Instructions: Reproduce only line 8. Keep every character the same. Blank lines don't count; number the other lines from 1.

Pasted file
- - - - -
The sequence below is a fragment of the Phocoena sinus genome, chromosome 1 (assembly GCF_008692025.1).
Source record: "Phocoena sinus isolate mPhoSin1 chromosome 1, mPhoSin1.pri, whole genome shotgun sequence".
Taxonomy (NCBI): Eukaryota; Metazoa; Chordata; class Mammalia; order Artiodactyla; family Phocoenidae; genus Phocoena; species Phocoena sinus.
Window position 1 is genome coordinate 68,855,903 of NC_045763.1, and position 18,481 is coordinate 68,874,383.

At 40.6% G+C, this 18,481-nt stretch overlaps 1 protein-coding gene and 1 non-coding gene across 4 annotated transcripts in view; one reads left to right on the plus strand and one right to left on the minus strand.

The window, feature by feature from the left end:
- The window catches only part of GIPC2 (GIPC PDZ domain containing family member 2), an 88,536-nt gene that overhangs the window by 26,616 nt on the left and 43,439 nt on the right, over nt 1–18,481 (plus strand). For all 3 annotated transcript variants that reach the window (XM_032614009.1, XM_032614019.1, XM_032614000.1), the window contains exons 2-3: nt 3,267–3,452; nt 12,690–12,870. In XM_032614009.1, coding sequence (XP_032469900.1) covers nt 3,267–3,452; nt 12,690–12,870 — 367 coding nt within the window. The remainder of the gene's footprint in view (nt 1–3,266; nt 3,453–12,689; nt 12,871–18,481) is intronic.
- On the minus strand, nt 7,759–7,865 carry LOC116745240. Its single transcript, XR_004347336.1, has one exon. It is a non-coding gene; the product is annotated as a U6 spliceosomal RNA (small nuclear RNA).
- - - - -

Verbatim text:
- On the minus strand, nt 7,759–7,865 carry LOC116745240. Its single transcript, XR_004347336.1, has one exon. It is a non-coding gene; the product is annotated as a U6 spliceosomal RNA (small nuclear RNA).